Barton declined to say whether he was aware of any earlier tensions existing between Ahye and Boldon. But he did tell Wired868 that, at the tender age of 13, just after she had had great difficulty getting the better of then club-mate Crystal Rogers, his former charge had told him that she did not want to lose another 100m race.

Barton said he could give her no such assurance but he promised to do what he could to get her upright and into her drive phase so as to be able to compete with the world’s best.

In Concorde, Ahye was soon upstaging her seniors Fana Ashby and Ayanna Hutchinson. And gold medals would follow at the Carifta Games and Pan Am Juniors in 2010 and 2011 respectively.

Photo: Rebirth sprinter Michelle-Lee Ahye beams after setting a new Trinidad and Tobago record of 22.33 in the women’s 200 metre event at the NAAA National Open Championships on 26 June 2016 at the Hasely Crawford Stadium.
(Courtesy Allan V Crane/Wired868)

It was plain for all to see that Ahye was knocking on the door recently. She finished in sixth place in three major finals—the 100m and 200m finals at the 2016 Rio Olympics and the 100m finals at last year’s World Championships in London. But that coveted big stage gold remained elusive until this month, when the former Tranquility Secondary student blew away the opposition in Gold Coast, relegating the Jamaican pair of Christiana Williams, fourth in the Rio 100m, and Gayon Evans to the minor placings.

In 2010, the coach had told his then teenaged charge that he expected her to stand on the podium at an international event in six years’ time. He was two years off but he is overjoyed to see his prediction come true, doubly so since the medal is gold.

Barton explained that the Carenage-born Ahye has never been afraid of any competitor and has always preferred to let her feet do the talking. It is what she should have done, he suggested, after Boldon’s initial social media post which blasted the NAAA for not selecting St Fort in their Commonwealth Games contingent.

“Michelle’s position should have been if [St Fort] is the future of track and field, then let her come out and show it and beat me,” Barton said, predicting that both St Fort and Boldon’s teenage charge, Jamaican sprinter Briana Williams, will be in contention for medals on the world stage before very long.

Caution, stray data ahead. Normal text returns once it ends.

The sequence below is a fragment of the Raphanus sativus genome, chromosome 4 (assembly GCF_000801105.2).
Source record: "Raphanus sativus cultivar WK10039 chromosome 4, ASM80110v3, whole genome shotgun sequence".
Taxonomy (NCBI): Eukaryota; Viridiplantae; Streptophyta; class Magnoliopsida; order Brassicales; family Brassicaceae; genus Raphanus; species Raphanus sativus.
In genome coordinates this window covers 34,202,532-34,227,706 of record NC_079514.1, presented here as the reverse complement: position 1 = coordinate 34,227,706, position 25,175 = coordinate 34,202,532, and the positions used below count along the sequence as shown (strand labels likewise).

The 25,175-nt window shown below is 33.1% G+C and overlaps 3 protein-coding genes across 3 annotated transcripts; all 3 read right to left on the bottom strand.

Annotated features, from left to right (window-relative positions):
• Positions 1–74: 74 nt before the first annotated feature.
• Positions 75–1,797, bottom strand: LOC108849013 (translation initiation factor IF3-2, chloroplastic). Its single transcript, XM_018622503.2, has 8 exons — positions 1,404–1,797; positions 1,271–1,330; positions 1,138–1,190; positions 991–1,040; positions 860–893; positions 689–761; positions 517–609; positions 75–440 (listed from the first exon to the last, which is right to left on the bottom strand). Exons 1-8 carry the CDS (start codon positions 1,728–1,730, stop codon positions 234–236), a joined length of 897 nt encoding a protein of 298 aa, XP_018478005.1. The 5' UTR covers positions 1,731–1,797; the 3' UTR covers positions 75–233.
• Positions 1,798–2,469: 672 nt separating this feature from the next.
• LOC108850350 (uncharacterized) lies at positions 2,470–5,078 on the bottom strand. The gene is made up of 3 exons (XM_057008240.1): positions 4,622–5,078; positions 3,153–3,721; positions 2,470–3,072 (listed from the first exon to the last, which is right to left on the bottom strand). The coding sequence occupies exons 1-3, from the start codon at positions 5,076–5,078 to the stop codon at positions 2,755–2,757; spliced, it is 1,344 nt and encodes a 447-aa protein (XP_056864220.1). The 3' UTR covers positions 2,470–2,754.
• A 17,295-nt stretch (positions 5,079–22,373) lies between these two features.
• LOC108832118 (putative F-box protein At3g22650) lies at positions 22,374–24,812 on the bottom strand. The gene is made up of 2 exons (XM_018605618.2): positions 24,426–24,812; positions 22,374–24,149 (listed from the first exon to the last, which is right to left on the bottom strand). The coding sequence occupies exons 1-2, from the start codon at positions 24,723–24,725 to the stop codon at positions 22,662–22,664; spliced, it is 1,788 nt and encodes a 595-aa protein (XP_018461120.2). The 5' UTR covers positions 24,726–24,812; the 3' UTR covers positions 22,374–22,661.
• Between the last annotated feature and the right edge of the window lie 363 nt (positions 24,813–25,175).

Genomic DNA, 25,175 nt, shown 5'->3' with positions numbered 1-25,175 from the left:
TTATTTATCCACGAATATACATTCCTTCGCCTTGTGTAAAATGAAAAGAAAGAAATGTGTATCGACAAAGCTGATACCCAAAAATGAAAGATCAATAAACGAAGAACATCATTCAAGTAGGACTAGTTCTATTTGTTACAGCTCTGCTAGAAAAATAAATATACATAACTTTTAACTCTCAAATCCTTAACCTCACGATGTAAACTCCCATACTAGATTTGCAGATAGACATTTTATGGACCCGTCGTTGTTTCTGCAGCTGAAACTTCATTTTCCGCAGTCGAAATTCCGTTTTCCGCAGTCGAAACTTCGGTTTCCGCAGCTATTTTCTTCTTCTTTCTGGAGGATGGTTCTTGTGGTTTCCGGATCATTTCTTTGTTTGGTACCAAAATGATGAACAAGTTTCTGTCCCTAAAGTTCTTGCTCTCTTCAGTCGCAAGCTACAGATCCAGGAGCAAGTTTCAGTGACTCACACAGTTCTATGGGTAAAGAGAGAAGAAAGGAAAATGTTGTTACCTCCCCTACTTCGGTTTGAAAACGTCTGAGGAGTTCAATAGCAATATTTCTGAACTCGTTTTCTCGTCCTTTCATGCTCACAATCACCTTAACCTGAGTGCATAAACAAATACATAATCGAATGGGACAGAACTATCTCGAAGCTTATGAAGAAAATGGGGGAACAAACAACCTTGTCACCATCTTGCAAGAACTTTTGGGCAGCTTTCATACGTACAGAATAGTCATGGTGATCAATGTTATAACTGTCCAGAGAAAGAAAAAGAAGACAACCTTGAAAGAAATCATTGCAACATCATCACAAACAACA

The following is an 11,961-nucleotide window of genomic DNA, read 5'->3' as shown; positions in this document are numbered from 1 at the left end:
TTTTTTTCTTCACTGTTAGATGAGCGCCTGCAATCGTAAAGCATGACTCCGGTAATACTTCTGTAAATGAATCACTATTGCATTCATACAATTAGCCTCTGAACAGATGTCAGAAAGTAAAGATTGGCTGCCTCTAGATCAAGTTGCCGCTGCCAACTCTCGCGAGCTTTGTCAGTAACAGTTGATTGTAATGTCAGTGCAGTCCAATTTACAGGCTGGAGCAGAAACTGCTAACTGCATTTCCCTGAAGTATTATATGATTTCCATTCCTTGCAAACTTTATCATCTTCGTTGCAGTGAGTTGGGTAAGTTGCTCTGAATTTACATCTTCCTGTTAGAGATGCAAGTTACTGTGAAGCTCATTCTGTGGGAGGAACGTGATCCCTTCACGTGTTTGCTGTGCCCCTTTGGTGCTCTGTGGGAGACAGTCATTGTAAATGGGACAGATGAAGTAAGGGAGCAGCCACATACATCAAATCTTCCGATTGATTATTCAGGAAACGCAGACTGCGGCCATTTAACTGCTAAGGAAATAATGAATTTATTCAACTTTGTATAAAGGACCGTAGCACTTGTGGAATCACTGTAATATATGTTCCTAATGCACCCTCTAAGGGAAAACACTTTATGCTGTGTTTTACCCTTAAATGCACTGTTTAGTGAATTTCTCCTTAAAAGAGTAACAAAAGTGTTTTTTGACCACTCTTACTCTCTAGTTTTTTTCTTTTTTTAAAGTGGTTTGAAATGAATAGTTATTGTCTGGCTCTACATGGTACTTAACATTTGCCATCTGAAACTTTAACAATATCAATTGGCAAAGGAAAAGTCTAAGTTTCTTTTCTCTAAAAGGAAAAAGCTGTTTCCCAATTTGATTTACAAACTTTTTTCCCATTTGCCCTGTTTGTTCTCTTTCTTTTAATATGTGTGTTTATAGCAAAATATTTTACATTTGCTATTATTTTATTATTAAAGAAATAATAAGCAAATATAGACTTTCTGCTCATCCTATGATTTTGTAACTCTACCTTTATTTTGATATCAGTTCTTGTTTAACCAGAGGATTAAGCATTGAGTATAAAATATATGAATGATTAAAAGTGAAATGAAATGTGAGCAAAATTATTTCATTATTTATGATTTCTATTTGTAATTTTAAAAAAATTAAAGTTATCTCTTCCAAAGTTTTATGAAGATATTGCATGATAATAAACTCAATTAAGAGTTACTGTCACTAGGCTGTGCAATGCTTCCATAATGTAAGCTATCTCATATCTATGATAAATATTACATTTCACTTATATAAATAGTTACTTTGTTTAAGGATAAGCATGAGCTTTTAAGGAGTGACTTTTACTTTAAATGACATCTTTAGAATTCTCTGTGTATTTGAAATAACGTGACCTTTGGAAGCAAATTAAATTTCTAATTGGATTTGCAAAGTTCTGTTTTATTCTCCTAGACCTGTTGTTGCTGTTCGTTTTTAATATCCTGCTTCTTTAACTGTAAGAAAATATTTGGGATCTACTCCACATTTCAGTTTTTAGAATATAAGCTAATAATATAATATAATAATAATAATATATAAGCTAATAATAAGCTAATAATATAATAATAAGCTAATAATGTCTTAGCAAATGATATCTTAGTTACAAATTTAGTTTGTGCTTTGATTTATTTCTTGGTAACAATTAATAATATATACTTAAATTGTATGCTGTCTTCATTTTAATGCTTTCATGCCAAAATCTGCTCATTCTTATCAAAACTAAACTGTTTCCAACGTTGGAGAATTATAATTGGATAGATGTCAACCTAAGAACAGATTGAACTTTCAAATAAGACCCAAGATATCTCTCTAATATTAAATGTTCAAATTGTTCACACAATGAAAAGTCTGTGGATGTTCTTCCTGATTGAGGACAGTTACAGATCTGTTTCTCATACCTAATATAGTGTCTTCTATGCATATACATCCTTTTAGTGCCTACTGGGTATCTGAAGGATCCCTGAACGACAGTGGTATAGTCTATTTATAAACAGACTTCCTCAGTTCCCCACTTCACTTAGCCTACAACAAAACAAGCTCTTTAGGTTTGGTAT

Photo: Trinidad and Tobago’s Khalifa St Fort (centre) grabs the baton from teammate Kelly-Ann Baptiste in the first round of the Women’s 4 x 100m Relay at the Rio 2016 Olympic Games on 18 August 2016.
(Copyright Jewel Samad/AFP 2016)

“Michelle should have been bigger than that,” said Barton, who also expressed his disappointment with Boldon for engaging in a public tit-for-tat with a national athlete.

But Barton explained that things have not gone swimmingly between himself and Ahye over the last few years. He cited a conversation they had had during last year’s World Championships in London, when he had offered Ahye a few tips and she was reluctant to take the information on board.

“The communication between us has not been as good as it should have been,” he said, noting that he has been careful not to do anything suggestive of a desire to override whatever instructions Ahye might have received from her overseas-based coach.

“[The foreign-based coaches] take our athletes after they are developed and make money while our local coaches continue to suffer,” Barton told Wired868, sounding resigned to accept the current track culture in which foreign coaches are almost instinctively given more respect than their local counterparts.

Ahye now runs for the Elite Performance track club in Houston, Texas.

Photo: Commonwealth Games 100m champ, Michelle-Lee Ahye (right), is the target of world attention after copping the title on the Carrara Stadium track on 9 April 2018.
(Copyright Allan V Crane/CA-Images/Wired868)

For Barton, respect is the issue at the centre of the Guardian’s front page story. It’s all the more intolerable as Ahye is the athlete who has in the past consistently clamoured for more support and respect for female track and field athletes.

The story came mere days after a High Court ruling declaring the country’s buggery laws unconstitutional had bolstered the local LGBTQI community in its fight for respect, fair treatment and eventual equality. The Guardian has since issued a public apology but Barton insisted that the story should not have been published in the first place.